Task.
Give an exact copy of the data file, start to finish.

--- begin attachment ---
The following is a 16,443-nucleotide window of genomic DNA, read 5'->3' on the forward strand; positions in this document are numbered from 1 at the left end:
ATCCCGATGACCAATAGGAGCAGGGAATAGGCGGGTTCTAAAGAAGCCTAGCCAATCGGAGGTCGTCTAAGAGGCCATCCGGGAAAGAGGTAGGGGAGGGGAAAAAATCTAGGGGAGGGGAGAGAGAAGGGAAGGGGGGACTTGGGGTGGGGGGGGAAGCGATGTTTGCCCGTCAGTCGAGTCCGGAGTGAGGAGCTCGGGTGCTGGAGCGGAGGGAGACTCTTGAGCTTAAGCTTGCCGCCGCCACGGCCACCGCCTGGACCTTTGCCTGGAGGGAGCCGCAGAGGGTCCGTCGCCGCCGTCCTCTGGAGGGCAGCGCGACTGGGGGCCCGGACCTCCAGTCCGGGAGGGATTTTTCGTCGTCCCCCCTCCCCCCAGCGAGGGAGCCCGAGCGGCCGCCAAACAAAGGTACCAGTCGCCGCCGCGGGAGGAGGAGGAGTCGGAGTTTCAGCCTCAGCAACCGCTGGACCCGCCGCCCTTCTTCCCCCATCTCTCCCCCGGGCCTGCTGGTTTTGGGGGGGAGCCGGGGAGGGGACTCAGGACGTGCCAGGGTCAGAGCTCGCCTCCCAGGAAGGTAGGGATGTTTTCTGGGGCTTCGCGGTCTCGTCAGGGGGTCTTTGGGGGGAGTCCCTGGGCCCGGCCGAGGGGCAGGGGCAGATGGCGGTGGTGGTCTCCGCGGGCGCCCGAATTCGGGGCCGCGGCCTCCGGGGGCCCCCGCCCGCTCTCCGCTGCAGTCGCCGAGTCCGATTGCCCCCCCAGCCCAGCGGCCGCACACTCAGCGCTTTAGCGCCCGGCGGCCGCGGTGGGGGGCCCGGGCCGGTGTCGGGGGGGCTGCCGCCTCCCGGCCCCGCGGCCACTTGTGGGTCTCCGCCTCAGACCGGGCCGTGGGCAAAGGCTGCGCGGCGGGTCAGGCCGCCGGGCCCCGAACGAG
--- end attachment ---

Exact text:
The following is a 16,443-nucleotide window of genomic DNA, read 5'->3' on the forward strand; positions in this document are numbered from 1 at the left end:
ATCCCGATGACCAATAGGAGCAGGGAATAGGCGGGTTCTAAAGAAGCCTAGCCAATCGGAGGTCGTCTAAGAGGCCATCCGGGAAAGAGGTAGGGGAGGGGAAAAAATCTAGGGGAGGGGAGAGAGAAGGGAAGGGGGGACTTGGGGTGGGGGGGGAAGCGATGTTTGCCCGTCAGTCGAGTCCGGAGTGAGGAGCTCGGGTGCTGGAGCGGAGGGAGACTCTTGAGCTTAAGCTTGCCGCCGCCACGGCCACCGCCTGGACCTTTGCCTGGAGGGAGCCGCAGAGGGTCCGTCGCCGCCGTCCTCTGGAGGGCAGCGCGACTGGGGGCCCGGACCTCCAGTCCGGGAGGGATTTTTCGTCGTCCCCCCTCCCCCCAGCGAGGGAGCCCGAGCGGCCGCCAAACAAAGGTACCAGTCGCCGCCGCGGGAGGAGGAGGAGTCGGAGTTTCAGCCTCAGCAACCGCTGGACCCGCCGCCCTTCTTCCCCCATCTCTCCCCCGGGCCTGCTGGTTTTGGGGGGGAGCCGGGGAGGGGACTCAGGACGTGCCAGGGTCAGAGCTCGCCTCCCAGGAAGGTAGGGATGTTTTCTGGGGCTTCGCGGTCTCGTCAGGGGGTCTTTGGGGGGAGTCCCTGGGCCCGGCCGAGGGGCAGGGGCAGATGGCGGTGGTGGTCTCCGCGGGCGCCCGAATTCGGGGCCGCGGCCTCCGGGGGCCCCCGCCCGCTCTCCGCTGCAGTCGCCGAGTCCGATTGCCCCCCCAGCCCAGCGGCCGCACACTCAGCGCTTTAGCGCCCGGCGGCCGCGGTGGGGGGCCCGGGCCGGTGTCGGGGGGGCTGCCGCCTCCCGGCCCCGCGGCCACTTGTGGGTCTCCGCCTCAGACCGGGCCGTGGGCAAAGGCTGCGCGGCGGGTCAGGCCGCCGGGCCCCGAACGAG